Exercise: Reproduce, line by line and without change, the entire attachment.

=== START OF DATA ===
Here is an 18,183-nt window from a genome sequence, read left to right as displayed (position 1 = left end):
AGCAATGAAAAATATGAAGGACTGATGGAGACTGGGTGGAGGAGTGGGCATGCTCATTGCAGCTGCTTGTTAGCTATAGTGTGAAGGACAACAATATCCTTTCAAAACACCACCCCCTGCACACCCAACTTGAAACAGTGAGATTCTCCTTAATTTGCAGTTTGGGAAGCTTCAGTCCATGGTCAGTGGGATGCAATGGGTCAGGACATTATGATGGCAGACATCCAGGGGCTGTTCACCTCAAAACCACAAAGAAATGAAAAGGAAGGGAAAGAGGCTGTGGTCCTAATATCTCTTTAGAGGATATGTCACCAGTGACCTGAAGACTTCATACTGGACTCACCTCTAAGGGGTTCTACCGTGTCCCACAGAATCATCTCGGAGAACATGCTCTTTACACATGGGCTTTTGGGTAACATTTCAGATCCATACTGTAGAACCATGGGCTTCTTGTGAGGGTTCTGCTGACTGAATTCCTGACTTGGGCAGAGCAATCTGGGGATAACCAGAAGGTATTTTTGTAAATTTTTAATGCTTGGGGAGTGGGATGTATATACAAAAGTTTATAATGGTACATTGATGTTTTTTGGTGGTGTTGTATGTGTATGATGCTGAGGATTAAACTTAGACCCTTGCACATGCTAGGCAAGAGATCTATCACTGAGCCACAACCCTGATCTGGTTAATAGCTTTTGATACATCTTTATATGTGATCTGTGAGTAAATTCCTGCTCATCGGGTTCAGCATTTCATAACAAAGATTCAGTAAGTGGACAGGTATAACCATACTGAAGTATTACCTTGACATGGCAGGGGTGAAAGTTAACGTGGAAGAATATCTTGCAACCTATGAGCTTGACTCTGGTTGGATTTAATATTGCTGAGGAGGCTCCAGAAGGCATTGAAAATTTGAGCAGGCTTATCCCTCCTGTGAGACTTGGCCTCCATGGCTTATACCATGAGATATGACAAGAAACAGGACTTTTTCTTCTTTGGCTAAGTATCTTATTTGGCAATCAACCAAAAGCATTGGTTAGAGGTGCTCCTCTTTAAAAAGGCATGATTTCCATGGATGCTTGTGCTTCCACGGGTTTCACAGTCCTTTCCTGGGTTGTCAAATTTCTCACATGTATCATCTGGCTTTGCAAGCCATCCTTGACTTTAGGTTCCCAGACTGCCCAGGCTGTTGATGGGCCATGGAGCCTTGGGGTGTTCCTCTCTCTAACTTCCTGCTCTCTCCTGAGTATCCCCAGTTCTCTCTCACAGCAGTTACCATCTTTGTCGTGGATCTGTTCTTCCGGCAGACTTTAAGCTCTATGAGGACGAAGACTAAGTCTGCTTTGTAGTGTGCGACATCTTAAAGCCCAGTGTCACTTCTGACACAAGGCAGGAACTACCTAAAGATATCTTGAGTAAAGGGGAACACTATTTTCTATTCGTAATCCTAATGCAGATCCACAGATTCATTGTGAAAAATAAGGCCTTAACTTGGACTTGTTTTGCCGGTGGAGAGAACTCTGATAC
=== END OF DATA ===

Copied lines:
Here is an 18,183-nt window from a genome sequence, read left to right as displayed (position 1 = left end):
AGCAATGAAAAATATGAAGGACTGATGGAGACTGGGTGGAGGAGTGGGCATGCTCATTGCAGCTGCTTGTTAGCTATAGTGTGAAGGACAACAATATCCTTTCAAAACACCACCCCCTGCACACCCAACTTGAAACAGTGAGATTCTCCTTAATTTGCAGTTTGGGAAGCTTCAGTCCATGGTCAGTGGGATGCAATGGGTCAGGACATTATGATGGCAGACATCCAGGGGCTGTTCACCTCAAAACCACAAAGAAATGAAAAGGAAGGGAAAGAGGCTGTGGTCCTAATATCTCTTTAGAGGATATGTCACCAGTGACCTGAAGACTTCATACTGGACTCACCTCTAAGGGGTTCTACCGTGTCCCACAGAATCATCTCGGAGAACATGCTCTTTACACATGGGCTTTTGGGTAACATTTCAGATCCATACTGTAGAACCATGGGCTTCTTGTGAGGGTTCTGCTGACTGAATTCCTGACTTGGGCAGAGCAATCTGGGGATAACCAGAAGGTATTTTTGTAAATTTTTAATGCTTGGGGAGTGGGATGTATATACAAAAGTTTATAATGGTACATTGATGTTTTTTGGTGGTGTTGTATGTGTATGATGCTGAGGATTAAACTTAGACCCTTGCACATGCTAGGCAAGAGATCTATCACTGAGCCACAACCCTGATCTGGTTAATAGCTTTTGATACATCTTTATATGTGATCTGTGAGTAAATTCCTGCTCATCGGGTTCAGCATTTCATAACAAAGATTCAGTAAGTGGACAGGTATAACCATACTGAAGTATTACCTTGACATGGCAGGGGTGAAAGTTAACGTGGAAGAATATCTTGCAACCTATGAGCTTGACTCTGGTTGGATTTAATATTGCTGAGGAGGCTCCAGAAGGCATTGAAAATTTGAGCAGGCTTATCCCTCCTGTGAGACTTGGCCTCCATGGCTTATACCATGAGATATGACAAGAAACAGGACTTTTTCTTCTTTGGCTAAGTATCTTATTTGGCAATCAACCAAAAGCATTGGTTAGAGGTGCTCCTCTTTAAAAAGGCATGATTTCCATGGATGCTTGTGCTTCCACGGGTTTCACAGTCCTTTCCTGGGTTGTCAAATTTCTCACATGTATCATCTGGCTTTGCAAGCCATCCTTGACTTTAGGTTCCCAGACTGCCCAGGCTGTTGATGGGCCATGGAGCCTTGGGGTGTTCCTCTCTCTAACTTCCTGCTCTCTCCTGAGTATCCCCAGTTCTCTCTCACAGCAGTTACCATCTTTGTCGTGGATCTGTTCTTCCGGCAGACTTTAAGCTCTATGAGGACGAAGACTAAGTCTGCTTTGTAGTGTGCGACATCTTAAAGCCCAGTGTCACTTCTGACACAAGGCAGGAACTACCTAAAGATATCTTGAGTAAAGGGGAACACTATTTTCTATTCGTAATCCTAATGCAGATCCACAGATTCATTGTGAAAAATAAGGCCTTAACTTGGACTTGTTTTGCCGGTGGAGAGAACTCTGATAC